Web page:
Insurgent: Bends Gender Binaries, But Doesn’t Even Come Close to Breaking Them!

Movie Review Blog

The film “Insurgent” is based on the second book in “The Divergent Series” trilogy written by Veronica Roth. The film, directed by Robert Schwentke, is about a girl named Tris (Shailene Woodley), who is identified as a “divergent” in the first film. Tris is divergent because her outcome for her aptitude test was inconclusive. That is, she showed characteristics from each faction, making her unplaceable and a threat to the order and government of the faction system. After the first film, Tris along with love interest and fellow divergent Four (Theo James), and her brother Caleb are forced into hiding. The film focuses on their struggle to stay alive whilst also trying to ultimately take down the faction system. The film “Insurgent” bends gender binaries, but does so in a very safe and limited way, still clinging to a mainstream ideal of gender roles, beauty, race, and sexuality.
The film represents gender in non-traditional ways, but it is done very safely. The film bends gender binaries with the fact that Tris is physically strong, good in combat, and therefore capable of killing- traits not traditionally associated with females. On the other hand, her brother Caleb is portrayed as a coward that is even incapable of saving his sister from harm. The safe part about this is that Tris is still particularly attractive and fit, along with her love interest Four, who plays the perfect man. Four is portrayed to be (heterosexual), strong, courageous, loving, sexy, and dangerous. He is a leader in the first film and acts as Tris’s mentor, but in this film he does take a step back as Tris becomes the main leader.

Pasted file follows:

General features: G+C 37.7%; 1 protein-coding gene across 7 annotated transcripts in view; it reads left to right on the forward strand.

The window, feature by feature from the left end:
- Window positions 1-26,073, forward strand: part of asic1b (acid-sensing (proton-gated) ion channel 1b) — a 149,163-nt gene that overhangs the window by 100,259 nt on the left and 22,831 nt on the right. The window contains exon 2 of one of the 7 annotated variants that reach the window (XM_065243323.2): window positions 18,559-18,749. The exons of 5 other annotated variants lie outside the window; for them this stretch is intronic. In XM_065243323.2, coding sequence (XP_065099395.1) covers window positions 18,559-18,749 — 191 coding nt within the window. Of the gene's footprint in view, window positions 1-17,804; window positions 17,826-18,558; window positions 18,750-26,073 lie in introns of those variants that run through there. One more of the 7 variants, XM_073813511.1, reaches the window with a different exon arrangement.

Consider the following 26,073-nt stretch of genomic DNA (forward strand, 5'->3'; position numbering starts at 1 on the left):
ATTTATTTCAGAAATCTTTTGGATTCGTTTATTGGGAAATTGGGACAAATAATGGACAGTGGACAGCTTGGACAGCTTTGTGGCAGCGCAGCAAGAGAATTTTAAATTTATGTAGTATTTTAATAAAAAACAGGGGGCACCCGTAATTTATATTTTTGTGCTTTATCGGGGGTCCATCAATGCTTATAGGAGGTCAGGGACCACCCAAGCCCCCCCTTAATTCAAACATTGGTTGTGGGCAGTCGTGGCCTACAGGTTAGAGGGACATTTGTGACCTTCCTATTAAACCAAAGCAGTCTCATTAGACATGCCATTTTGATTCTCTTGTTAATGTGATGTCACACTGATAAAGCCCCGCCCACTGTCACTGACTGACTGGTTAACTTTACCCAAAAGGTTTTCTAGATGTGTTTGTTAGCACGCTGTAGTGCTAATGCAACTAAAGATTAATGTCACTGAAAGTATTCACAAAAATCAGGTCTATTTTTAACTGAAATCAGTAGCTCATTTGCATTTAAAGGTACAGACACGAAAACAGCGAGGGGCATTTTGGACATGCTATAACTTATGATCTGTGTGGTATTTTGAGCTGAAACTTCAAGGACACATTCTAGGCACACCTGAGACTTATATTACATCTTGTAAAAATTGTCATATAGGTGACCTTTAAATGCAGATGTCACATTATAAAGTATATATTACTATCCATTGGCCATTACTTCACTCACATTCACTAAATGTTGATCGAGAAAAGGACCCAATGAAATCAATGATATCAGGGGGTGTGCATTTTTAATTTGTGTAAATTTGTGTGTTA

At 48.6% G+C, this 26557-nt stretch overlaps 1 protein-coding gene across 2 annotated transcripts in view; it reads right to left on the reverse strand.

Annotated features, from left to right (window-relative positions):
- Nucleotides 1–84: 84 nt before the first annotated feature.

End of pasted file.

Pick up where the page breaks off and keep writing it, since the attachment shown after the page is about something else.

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The film does a good job of placing women in leading roles, but it seems to do only that. Tris is pretty much the only female character/leader in the film that is shown as developing and dynamic. While the other female characters (Jeanine, Johanna, Evelyn, and Christine) could be replaced by males and I doubt it would make much difference to the overall plot of the film. Jeanine is shown as being ruthless, determined, and willing to die for what she believes in. She is the leader of the Erudite faction, and tries to test/capture/use/kill Tris and Four throughout the first and second films. This seems to be only a mere reversal of traditional female/male gender roles and expectations, versus actually radically changing gender expectations altogether. Evelyn is shown in a similar light. Being the leader of the Factionless, she is also particularly motivated and ruthless. She is also Four’s mother, which makes the dynamics interesting, but does not offer much to the plot or to feminism for that matter. Either way, she is still motivated to attack Erudite and kill Jeanine with her Factionless army. Johanna, being the only woman of color filling a leadership role, is still depicted in a manner that is stereotypical of black women. From Hollinger, “…when women of color have been portrayed it has always been in stereotypical images that reduce them to their biological functions or present them only as surrogates for White women” (Hollinger, 195). The stereotype that Johanna portrays is that of the woman of color being simple and close to nature. Her clothes are simple Earth-colored. She values peace above all else, and will not stand for violence in any form. While this stereotype is not necessarily or explicitly negative, it is a limited portrayal of what a woman of color in power can stand for.